The Gardiner Connection


'Lisdoonl Lisdoon/ Lisdoonvarna/' hoarses Christy Moore in his inimitable way, and it's a long road, eighty winding miles, to Borrisokane, but there's an important G.A.A. link between the two places, Seamus Gardiner (1894-1976), one time chairman of the Munster Council, and President of the G.A.A. from 1943-46.

The future president was born in the west Clare town on July 17,1894. (He had a distinguished cousin, George Gardiner, who became world light-heavyweight champion in 1903, knocking out the Austrian champion, Jack Root, in the 12th round at Fort Erie, Canada.) He trained as a national teacher in De La Salle College, Waterford and went to U.C.D. to do his degree. His footballing prowess had already been recognised and he was made captain of the college Sigerson Cup team, and represented U.C.D. as a delegate to the Dublin county board. He got further recognition when he got his place on the Clare senior football team and was picked on the Munster provincial team which participated in an inter-provincial series in 1924 to pick a national team for the Tailteann Games.

In the same year he settled in Borrisokane as a teacher in the local boys' national school. Earlier he had spent some time teaching at Loughrea, where he served as a steward with the Irish Coursing Club. Having settled in Borrisokane he became involved in the local G.A.A. club and soon came to represent it at north board meetings. His talents were soon recognised and he succeeded Frank McGrath as chairman of the board in 1933, a position he was to hold until the end of 1938. Two years later he was elected vice-chairman of the Munster Council. In 1941 he succeeded Frank McGrath as chairman, as he had done in North Tipperary in 1933. He entered the G.A.A. presidential race in 1943 and defeated Dan O'Rourke, Roscommon for the highest office in the Association. Later, in 1967, another teacher, Seamus O Riain, who had started his teaching career in the boys' national school, Borrisokane, was also to become president of the Association!

The two major difficulties Seamus Gardiner had to contend with in office were the row with the army, where foreign games had been put on an equal footing with Gaelic games, and the row with the presidency of Ireland which had erupted in 1938 when Douglas Hyde had been removed as patron of the Association because he had attended a soccer match. The restrictions on travel, owing to wartime conditions, was another difficulty for the G.A.A. president.

Having completed his term of office, Seamus Gardiner, returned to club and divisional activity. He held the position of board treasurer until 1972. His involvement with the club was constant and strong, especially with the G.A.A. park, which now bears his name. He had been involved as early as 1930 when part of the Higginbottom estate was handed over by the Land Commission to the club. He played a major part in the development of the field as a fitting venue for Gaelic games. This involvement was well recognised in 1978 when the pitch was dedicated the Seamus Gardiner Memorial Park. He died in 1976 and, in a graveside oration, Seamus O Riain, summed up the man and his achievements and influence: 'He was a father figure accepted by all of us as representing what /s good and true, a man of authority, standing for perennial values of honesty and integrity and commanding our respect. But it was an authority that was tempered by human warmth and understanding and kindness, especially to those who were weak and in need.'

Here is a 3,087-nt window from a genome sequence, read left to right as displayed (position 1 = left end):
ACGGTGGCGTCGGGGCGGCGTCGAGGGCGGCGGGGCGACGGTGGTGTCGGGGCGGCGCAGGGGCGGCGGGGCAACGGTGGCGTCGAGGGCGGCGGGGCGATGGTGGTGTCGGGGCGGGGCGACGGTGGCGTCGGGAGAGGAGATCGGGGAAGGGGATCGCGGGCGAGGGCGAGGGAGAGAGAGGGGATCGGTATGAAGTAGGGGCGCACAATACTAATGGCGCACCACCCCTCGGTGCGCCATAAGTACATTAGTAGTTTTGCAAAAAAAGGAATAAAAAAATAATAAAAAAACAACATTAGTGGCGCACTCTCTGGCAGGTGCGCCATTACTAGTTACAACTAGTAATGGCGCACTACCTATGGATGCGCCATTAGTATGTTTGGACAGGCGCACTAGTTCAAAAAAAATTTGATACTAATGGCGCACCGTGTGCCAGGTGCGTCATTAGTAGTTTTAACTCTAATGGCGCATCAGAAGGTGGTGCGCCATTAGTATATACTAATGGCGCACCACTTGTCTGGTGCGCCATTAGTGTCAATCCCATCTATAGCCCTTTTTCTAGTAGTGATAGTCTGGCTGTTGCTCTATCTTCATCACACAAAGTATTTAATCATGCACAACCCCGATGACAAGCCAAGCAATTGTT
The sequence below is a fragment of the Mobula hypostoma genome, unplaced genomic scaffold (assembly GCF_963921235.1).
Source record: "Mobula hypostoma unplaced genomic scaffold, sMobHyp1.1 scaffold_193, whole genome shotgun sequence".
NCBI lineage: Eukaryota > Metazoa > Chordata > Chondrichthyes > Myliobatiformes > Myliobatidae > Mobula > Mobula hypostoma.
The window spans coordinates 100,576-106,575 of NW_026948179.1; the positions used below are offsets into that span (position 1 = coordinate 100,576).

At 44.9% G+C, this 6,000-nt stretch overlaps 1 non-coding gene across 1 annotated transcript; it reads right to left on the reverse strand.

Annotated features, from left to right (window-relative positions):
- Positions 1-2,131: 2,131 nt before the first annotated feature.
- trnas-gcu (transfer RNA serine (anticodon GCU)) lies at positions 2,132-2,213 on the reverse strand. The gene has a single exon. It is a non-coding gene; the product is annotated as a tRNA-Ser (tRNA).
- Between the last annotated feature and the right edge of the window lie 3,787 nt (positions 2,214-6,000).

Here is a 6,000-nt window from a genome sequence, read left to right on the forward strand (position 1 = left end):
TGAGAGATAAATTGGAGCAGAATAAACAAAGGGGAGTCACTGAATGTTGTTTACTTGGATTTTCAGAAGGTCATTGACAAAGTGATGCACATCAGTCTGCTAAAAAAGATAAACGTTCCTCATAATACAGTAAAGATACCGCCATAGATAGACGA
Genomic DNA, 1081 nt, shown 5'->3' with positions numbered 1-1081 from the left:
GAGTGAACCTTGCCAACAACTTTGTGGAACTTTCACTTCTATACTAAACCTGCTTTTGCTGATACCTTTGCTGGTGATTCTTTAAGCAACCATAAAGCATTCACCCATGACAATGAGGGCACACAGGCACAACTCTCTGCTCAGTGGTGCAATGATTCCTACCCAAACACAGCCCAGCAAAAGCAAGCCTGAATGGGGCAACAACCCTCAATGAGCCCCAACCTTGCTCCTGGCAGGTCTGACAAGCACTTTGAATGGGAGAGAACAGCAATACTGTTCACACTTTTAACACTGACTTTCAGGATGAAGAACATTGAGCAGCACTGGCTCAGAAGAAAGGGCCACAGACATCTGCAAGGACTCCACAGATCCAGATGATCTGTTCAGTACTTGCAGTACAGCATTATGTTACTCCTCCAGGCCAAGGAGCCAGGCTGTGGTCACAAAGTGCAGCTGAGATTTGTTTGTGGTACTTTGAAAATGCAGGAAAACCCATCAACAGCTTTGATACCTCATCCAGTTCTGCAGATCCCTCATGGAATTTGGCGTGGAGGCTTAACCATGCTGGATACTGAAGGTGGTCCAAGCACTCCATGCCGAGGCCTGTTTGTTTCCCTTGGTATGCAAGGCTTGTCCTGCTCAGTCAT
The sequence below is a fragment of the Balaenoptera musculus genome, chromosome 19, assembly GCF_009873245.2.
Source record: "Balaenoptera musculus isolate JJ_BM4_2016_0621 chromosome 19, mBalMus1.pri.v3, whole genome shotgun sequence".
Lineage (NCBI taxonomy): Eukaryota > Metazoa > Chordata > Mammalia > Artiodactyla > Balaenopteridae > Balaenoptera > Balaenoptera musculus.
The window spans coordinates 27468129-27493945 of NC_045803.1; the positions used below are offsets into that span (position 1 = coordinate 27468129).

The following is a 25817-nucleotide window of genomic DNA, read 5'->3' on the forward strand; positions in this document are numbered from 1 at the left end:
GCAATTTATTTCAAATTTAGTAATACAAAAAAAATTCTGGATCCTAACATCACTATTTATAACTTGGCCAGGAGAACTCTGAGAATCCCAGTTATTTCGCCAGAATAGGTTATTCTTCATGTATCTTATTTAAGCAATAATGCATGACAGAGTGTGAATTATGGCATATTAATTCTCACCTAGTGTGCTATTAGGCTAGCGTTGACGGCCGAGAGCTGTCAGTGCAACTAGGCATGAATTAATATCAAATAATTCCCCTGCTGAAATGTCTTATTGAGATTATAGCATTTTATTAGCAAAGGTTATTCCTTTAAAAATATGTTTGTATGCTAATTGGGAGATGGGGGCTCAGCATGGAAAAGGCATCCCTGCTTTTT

A fitting tribute indeed and recognition of a life of dedication to the cause of the Association. His two sons continued in that tradition. Denis hurled for many years with Borrisokane and, after his playing days, continued to serve by looking after juveniles. Seamus, the younger, after winning a Harty Cup with St. Flannan's in 1954, played with his home club until he was ordained in 1961. Later he was to spend twenty-seven years in the college and was involved with the teams that won Harty Cups in 1976, 1979, 1982, 1983, 1987 and 1989. Among the many he trained during his years there were Anthony Daly, Jamesie O'Connor, Brian Quinn and Conor Clancy. On the administrative side he represented the colleges on the Munster Council and was later P.R.O., a position he still holds.

There's a nice balance somewhere there, the father leaving Clare and coming to Tipperary to serve the Association there and at a provincial and national level, and the son returning to Clare to serve the Association there and in Munster.



Munster S.H. Semi-final Replay, Cork, June 12, 1999